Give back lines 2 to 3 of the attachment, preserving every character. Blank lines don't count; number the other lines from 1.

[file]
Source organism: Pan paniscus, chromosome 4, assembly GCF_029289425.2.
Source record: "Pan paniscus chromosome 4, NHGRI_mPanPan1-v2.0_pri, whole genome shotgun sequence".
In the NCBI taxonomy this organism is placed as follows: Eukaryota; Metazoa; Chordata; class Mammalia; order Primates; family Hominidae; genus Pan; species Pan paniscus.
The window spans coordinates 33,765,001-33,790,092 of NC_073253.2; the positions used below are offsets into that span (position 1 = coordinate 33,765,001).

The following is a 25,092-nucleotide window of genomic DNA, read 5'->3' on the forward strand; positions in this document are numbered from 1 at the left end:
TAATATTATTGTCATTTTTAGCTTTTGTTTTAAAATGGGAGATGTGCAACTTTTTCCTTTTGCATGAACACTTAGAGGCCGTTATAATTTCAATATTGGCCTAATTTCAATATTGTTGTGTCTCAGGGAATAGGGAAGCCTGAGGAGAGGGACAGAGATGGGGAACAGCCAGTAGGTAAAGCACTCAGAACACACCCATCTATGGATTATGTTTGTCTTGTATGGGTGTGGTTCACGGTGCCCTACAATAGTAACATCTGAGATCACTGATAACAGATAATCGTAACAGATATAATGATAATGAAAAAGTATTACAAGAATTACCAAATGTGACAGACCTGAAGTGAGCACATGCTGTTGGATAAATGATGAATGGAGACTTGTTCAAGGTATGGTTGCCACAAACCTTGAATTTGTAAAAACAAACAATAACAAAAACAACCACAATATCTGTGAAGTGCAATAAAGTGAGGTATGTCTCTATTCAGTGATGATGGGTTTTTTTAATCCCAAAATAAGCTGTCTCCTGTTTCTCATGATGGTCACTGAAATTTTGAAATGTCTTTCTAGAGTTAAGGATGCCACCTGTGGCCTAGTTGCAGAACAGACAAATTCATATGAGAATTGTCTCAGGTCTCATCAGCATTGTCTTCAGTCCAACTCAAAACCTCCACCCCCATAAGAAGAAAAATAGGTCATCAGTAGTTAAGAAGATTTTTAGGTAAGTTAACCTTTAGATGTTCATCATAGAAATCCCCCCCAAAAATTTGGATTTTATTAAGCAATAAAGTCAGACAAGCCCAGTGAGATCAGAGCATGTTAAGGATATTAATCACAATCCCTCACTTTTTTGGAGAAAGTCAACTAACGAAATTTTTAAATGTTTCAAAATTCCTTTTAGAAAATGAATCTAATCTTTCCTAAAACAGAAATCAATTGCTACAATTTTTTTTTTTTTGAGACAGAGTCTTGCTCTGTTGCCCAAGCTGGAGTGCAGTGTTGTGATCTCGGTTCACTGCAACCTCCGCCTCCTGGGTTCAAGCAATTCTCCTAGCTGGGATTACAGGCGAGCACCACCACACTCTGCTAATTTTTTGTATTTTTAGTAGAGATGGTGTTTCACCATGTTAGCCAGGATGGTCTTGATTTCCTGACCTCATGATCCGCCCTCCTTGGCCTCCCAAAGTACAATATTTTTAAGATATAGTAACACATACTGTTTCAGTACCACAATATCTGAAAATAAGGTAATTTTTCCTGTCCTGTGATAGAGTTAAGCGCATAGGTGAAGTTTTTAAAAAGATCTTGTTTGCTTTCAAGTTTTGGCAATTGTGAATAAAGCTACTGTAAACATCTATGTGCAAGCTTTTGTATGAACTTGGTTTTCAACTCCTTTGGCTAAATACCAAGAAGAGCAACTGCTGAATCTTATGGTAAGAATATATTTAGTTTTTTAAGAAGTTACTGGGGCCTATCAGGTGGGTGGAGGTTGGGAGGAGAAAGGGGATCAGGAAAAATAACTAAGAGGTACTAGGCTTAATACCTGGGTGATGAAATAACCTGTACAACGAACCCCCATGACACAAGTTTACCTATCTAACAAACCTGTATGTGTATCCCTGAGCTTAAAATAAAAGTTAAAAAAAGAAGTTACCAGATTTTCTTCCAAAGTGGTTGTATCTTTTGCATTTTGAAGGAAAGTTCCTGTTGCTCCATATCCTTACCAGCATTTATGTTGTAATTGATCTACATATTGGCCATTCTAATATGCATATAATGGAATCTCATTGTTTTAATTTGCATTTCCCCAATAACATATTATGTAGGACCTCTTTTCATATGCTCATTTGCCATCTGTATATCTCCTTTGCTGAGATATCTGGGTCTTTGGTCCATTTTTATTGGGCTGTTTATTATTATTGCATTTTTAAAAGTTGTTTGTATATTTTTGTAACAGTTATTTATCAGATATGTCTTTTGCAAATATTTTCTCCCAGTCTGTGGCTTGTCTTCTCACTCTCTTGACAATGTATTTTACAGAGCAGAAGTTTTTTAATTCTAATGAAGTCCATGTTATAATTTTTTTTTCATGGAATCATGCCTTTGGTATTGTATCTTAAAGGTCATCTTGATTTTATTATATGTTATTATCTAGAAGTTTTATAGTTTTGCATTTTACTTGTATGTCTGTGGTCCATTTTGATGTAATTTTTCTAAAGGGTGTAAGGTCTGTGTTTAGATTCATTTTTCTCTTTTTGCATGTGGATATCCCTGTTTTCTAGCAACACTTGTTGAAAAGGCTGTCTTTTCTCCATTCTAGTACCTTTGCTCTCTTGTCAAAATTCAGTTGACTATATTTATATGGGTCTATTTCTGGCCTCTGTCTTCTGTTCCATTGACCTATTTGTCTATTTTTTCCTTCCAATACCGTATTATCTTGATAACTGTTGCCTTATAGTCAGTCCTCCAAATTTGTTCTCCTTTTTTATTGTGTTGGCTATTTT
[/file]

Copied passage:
Source record: "Pan paniscus chromosome 4, NHGRI_mPanPan1-v2.0_pri, whole genome shotgun sequence".
In the NCBI taxonomy this organism is placed as follows: Eukaryota; Metazoa; Chordata; class Mammalia; order Primates; family Hominidae; genus Pan; species Pan paniscus.